Posted 1 year ago on Jan. 23, 2012, 5:17 p.m. EST by ztohovey
This content is user submitted and not an official statement
My name is Ava and I'm a junior in high school. Right now, I attend public school in Indiana but have been in high schools in Michigan and Chicago as well, everything from music boarding schools whose tuition (not to mention housing) is more than some private universities, to public schools with a 51% drop-out rate. I don't think the wealth-divide in this country could have been more clearly illustrated for me than it has been these last three years. In any rate, at so many of the schools I've been in, I've met students bristling under budget cuts, bad textbooks, no facilities and a population that would rather give their lives to a corporation than pay one cent more in taxes for their kids' educations. We're in an odd place in high school, not being able to strike out directly at the forces that bind us to our cardboard lunches and vending-machine lessons because the causes of our strife aren't right in front of us. But I feel that Occupy Wall Street can give us, the younger 99%, a voice. I've put together a website for more cohesive high school organization. It's main point, right now, is to get high schoolers talking and sign a general letter of protest (SIGN THE LETTER), also open to parents/guardians and teachers. I want the site to be a starting point: there's a section where students can link any social network page, blog, or website they create for their high school to this main site, a place for discussion about issues specific to high schoolers (which I'm still working on, but it's meant to be fluid and everything is a creation of collective input), and an opportunity to share posters to put up at school.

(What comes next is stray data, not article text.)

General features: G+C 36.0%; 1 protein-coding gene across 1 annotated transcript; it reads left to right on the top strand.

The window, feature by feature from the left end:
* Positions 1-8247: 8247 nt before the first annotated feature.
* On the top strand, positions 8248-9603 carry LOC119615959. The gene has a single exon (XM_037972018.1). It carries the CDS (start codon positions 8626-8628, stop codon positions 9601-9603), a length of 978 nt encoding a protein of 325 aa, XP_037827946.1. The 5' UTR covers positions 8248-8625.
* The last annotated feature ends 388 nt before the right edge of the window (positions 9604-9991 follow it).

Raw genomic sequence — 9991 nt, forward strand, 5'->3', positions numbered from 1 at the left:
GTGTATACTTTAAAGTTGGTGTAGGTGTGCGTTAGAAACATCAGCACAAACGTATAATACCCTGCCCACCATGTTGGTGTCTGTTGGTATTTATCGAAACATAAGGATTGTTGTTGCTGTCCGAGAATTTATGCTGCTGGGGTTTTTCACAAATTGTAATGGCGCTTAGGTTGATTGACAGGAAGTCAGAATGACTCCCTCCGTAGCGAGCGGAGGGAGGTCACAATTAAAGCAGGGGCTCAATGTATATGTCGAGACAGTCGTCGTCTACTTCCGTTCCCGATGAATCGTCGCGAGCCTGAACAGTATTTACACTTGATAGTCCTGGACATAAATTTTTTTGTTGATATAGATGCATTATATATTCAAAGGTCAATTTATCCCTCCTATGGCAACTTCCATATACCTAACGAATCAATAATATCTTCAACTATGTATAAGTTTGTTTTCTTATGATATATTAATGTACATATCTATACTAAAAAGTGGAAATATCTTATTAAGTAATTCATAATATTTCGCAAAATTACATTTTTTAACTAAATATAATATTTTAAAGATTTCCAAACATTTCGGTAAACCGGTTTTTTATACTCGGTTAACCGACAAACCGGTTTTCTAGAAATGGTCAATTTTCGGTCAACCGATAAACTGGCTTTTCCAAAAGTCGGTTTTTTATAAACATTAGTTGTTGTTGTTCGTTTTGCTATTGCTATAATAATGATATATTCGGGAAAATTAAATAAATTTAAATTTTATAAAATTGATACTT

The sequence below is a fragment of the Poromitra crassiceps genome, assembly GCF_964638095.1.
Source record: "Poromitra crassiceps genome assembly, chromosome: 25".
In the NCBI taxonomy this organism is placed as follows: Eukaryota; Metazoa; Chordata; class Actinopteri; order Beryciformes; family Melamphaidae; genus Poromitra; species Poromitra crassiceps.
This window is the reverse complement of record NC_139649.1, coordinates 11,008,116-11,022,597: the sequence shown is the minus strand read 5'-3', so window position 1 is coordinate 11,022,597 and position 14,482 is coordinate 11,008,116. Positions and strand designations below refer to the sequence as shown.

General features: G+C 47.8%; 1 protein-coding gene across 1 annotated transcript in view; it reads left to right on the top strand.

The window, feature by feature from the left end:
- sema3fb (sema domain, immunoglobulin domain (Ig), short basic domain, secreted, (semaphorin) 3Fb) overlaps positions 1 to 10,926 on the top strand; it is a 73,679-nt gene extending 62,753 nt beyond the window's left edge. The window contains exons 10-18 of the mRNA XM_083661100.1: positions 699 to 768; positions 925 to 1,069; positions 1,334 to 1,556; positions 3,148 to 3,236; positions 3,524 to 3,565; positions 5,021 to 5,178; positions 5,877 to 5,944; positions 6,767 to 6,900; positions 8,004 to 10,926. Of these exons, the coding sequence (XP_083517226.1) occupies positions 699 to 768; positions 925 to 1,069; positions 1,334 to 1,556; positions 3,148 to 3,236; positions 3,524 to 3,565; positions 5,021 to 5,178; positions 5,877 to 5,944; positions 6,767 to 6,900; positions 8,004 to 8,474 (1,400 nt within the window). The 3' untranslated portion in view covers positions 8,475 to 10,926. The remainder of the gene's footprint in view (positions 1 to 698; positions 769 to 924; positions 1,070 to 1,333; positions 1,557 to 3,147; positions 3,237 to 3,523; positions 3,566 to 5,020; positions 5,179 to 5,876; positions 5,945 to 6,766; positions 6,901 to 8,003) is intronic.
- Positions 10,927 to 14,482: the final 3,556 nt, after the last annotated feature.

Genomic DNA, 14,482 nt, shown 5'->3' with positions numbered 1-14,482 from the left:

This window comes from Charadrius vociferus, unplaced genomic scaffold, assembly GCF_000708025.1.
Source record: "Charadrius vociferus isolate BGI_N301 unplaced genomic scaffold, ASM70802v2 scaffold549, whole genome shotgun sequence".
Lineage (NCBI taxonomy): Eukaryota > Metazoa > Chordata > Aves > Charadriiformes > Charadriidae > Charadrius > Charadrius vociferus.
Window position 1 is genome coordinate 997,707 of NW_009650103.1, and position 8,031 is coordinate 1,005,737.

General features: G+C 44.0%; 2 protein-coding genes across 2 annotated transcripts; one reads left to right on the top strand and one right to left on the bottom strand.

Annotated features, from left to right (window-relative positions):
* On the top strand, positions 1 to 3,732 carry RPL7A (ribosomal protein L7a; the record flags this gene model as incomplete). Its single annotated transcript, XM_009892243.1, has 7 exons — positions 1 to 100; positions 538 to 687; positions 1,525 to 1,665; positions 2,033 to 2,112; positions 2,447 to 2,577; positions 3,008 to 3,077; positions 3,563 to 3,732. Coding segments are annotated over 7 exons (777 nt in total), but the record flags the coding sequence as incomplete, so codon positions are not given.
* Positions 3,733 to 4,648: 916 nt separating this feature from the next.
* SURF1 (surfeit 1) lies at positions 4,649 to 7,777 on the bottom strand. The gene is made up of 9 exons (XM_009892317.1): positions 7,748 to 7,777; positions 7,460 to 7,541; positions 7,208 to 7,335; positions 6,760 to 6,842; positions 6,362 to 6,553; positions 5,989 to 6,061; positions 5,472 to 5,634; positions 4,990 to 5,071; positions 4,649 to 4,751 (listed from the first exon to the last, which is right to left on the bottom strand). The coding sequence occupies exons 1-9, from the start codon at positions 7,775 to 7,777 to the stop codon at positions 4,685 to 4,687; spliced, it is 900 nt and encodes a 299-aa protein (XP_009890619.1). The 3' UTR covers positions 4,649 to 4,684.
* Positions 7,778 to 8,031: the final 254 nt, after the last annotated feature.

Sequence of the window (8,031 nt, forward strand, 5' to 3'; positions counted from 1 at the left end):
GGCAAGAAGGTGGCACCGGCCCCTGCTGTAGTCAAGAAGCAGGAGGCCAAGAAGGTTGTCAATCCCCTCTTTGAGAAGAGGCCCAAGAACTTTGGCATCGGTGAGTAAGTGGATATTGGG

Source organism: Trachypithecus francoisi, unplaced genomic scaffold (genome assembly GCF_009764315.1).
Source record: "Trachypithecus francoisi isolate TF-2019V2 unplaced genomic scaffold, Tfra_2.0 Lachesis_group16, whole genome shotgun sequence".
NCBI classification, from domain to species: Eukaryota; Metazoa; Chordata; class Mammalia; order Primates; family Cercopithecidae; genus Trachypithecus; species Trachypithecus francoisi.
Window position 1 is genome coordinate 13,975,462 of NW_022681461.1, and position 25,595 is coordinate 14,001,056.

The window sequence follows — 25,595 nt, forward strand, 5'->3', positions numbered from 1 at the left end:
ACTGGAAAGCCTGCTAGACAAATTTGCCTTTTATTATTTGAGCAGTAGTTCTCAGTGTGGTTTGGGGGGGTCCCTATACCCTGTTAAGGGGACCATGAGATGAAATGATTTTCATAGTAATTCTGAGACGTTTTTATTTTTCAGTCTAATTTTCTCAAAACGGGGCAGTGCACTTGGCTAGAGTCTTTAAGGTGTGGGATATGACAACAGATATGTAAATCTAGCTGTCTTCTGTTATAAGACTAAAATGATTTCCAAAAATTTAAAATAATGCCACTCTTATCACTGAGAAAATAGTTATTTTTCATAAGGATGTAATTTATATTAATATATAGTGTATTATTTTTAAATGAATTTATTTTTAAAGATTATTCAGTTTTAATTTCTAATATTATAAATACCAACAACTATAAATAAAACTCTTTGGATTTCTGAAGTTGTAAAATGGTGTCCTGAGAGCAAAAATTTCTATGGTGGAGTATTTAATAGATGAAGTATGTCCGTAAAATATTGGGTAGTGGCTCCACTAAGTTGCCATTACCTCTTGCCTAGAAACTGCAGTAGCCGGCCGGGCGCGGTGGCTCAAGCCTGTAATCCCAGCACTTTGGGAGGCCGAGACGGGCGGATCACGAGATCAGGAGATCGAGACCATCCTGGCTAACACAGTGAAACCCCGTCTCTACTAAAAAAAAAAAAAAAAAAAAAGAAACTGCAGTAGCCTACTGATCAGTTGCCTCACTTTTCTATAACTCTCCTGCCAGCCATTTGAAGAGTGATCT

Here's the site: http://occupyhighschool.com/
I hope it helps. I feel that it will facilitate more youth involvement and bring Occupy to schools around the country. Please take a look, spread the word, and join in by leaving a comment. I'm emailing a link to other education-related Occupy sites, like OccupyEducation (everything's in the LINKS section).